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Shimano Dura Ace AX crank question

Old 08-18-18, 05:53 PM
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Shimano Dura Ace AX crank question

Is this a desirable crank and pedal system? Are the pedals easy or difficult to service?
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Old 08-18-18, 06:03 PM
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The pedals are fairly easy to service, about a zillion loose, tiny, balls in there, both sides. Not so desirable except for restorations. Alexi Grewal won the 1984 Gold Medal using Dyna Drive pedals.
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Old 08-18-18, 06:18 PM
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This, is my favourite pre-clipless pedal and crankset system. The crankarms are very stiff. The pedals are extremely stable and have very good cornering clearance. The pedals are also far easier to overhaul than a standard pedal. Arguably the most under rated C&V pedal and crankset system.
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Old 08-18-18, 08:21 PM
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Is that a Trek 170?
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Old 08-18-18, 10:53 PM
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@ JohnDTompson Is that a Trek 170? Yes it is a Trek 170 1985
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Old 08-18-18, 11:05 PM
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The advantage of this crank/pedal combination was that it lowered your foot placement 1.5cm compared to a conventional pedal. That is the same as lowering your bottom bracket height a centimeter and a half. That is a big deal. This was my favorite pre-clipless pedal for that reason. As a matter of fact it delayed my going clipless for several years. Because they were an oddball combination and therefore did not get enough market share and also because of the advent of clipless pedals, they did not survive on the marketplace. But that wasn't because they were a bad concept. If I was still using cleats this is the crank/pedal combination I would choose.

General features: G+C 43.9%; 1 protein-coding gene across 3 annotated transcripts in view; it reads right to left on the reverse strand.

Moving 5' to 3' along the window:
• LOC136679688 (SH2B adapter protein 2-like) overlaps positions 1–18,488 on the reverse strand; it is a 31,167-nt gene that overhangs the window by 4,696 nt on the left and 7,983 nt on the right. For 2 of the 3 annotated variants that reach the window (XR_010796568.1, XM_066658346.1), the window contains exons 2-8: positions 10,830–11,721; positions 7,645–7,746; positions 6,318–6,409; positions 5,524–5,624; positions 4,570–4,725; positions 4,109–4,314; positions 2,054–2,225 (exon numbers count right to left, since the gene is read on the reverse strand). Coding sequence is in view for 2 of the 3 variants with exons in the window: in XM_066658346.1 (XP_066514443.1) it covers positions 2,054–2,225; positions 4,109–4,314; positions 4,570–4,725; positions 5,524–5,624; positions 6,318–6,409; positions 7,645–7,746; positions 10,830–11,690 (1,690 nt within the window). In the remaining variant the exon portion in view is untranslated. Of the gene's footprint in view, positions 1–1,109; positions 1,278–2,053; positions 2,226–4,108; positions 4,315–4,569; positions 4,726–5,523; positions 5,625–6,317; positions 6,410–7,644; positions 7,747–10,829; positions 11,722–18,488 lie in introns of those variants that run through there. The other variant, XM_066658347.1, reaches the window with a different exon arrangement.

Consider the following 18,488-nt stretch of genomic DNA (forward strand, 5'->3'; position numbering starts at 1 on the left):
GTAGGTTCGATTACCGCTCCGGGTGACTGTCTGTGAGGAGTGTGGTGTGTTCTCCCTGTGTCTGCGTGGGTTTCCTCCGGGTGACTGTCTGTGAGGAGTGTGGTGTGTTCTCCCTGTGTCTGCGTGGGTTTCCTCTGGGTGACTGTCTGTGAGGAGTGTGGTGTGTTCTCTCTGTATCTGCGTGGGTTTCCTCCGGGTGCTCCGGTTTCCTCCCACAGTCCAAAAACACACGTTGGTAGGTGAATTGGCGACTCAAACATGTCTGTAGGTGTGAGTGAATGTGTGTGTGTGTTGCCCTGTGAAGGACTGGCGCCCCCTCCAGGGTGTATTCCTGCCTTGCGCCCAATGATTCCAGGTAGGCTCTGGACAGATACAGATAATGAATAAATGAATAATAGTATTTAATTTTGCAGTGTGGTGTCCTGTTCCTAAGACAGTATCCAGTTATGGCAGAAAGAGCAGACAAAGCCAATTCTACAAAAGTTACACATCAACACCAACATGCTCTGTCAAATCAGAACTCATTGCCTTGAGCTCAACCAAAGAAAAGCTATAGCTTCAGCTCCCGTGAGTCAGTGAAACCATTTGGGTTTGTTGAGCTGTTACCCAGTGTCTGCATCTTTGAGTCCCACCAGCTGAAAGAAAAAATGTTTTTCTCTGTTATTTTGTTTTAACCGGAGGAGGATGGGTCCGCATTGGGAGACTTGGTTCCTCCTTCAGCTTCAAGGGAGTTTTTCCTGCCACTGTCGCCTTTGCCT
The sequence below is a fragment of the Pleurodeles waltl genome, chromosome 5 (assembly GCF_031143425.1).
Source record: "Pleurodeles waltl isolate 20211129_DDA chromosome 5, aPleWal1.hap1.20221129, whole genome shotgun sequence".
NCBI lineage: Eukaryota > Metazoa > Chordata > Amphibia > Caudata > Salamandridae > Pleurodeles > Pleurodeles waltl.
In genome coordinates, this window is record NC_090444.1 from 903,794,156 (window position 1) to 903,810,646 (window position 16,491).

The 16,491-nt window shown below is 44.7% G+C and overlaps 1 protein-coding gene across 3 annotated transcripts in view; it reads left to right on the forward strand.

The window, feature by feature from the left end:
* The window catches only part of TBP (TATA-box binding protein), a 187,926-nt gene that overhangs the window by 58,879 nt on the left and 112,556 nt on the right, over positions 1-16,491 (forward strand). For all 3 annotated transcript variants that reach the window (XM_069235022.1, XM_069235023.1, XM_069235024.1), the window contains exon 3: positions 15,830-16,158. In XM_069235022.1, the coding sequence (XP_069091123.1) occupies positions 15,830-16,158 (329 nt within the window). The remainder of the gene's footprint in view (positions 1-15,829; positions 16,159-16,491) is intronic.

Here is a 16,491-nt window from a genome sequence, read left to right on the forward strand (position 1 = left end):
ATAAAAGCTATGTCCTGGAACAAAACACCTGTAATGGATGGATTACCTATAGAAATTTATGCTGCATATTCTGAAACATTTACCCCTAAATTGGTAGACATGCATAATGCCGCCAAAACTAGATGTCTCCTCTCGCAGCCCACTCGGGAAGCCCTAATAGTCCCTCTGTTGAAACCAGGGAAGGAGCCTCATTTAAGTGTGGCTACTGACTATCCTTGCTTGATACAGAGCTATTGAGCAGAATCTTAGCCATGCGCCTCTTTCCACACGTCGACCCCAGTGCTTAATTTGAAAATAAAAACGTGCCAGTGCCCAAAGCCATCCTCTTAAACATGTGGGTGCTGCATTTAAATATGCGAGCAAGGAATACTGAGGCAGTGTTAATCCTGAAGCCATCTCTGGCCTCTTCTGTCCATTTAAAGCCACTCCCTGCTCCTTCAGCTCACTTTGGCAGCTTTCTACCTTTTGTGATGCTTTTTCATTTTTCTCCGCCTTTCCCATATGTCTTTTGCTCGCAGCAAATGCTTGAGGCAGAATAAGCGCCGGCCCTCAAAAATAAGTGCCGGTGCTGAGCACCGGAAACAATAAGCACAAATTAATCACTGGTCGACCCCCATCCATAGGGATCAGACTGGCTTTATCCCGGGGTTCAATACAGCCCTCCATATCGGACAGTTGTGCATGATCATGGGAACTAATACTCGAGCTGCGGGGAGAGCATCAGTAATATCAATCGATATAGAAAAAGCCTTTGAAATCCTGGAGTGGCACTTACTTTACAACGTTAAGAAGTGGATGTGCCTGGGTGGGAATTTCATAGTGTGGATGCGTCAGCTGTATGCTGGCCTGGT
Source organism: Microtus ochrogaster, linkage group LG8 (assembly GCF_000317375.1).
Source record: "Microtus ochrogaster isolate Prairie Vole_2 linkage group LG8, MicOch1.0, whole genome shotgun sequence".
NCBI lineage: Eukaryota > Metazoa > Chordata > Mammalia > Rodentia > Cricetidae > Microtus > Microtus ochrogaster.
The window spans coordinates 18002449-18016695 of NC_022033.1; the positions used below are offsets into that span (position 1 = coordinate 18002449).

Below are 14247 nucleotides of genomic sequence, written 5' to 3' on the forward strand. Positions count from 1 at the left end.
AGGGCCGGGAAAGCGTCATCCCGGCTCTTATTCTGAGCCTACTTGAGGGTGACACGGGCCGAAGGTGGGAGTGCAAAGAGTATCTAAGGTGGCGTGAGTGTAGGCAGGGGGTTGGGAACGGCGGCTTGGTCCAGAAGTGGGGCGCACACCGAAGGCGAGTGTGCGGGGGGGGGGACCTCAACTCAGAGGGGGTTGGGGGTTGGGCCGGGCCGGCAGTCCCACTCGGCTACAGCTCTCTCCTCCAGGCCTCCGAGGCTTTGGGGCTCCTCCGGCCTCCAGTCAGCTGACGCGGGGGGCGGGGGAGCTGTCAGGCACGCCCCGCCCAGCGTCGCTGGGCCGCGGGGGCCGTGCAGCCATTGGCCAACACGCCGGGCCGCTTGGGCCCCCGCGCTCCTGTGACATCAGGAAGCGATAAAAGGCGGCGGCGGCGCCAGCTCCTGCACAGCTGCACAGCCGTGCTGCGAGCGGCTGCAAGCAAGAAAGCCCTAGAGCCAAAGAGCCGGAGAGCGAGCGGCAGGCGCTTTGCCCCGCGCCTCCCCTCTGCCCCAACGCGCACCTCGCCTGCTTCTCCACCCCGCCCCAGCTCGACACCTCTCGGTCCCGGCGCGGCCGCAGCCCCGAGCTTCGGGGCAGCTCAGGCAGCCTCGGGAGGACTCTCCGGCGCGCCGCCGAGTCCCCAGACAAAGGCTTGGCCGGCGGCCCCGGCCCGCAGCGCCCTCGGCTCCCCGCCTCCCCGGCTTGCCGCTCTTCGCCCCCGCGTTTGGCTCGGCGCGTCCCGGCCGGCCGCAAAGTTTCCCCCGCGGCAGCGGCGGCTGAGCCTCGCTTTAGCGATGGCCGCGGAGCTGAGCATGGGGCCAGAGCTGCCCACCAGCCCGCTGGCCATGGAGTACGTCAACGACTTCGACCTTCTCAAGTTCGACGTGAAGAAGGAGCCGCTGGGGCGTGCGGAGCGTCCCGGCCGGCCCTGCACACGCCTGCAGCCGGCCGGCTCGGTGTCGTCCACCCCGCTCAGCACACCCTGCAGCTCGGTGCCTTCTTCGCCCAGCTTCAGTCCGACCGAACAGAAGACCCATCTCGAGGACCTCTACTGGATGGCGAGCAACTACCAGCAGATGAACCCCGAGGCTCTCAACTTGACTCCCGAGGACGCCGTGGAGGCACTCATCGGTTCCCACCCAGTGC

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Old 08-19-18, 12:36 AM
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AX inserts

Originally Posted by jiangshi
The pedals are fairly easy to service, about a zillion loose, tiny, balls in there, both sides. Not so desirable except for restorations. Alexi Grewal won the 1984 Gold Medal using Dyna Drive pedals.
You can buy insert reducers that enable the mounting of standard 9/16" pedals . Somewhat defeats the whole purpose of the design but allows you to use any pedal you wish to use whether on a temp basis or whatever.
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Old 08-19-18, 05:46 AM
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Originally Posted by Doug Fattic
The advantage of this crank/pedal combination was that it lowered your foot placement 1.5cm compared to a conventional pedal. That is the same as lowering your bottom bracket height a centimeter and a half. That is a big deal. This was my favorite pre-clipless pedal for that reason....

The primary purpose of the design was to place the foot/pedal interface at the same level of the pedal axle. This provided a more stable pedal with less rocking. Theoretically, the energy saved from foot stabilization allowed higher power input to the crankset and consequently higher speeds. Additional benefits, such as a slightly smaller, stiffer and lighter frame, and a lower centre of gravity were not the prime design goal of the design.
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Old 09-21-18, 12:34 PM
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Are these functionally the same as Dura Ace EX?

I'm glad I found this thread - I was trying to figure out how to put modern pedals on my 1980 Koga-Miyata Gentsluxe-S, which is outfitted with Dura Ace EX cranks and pedals. Actually, the cranks and pedals just say "Dura Ace," but they look identical to the photo at the top of the thread except for that. So now I know that I should leave these be.

My second and more important question is, how does one service these pedals? The drive-side pedal is somewhat stiff and if it's not too difficult I'd like to find a way to grease the bearings.
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Old 09-21-18, 12:38 PM
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BIG difference between EX and AX!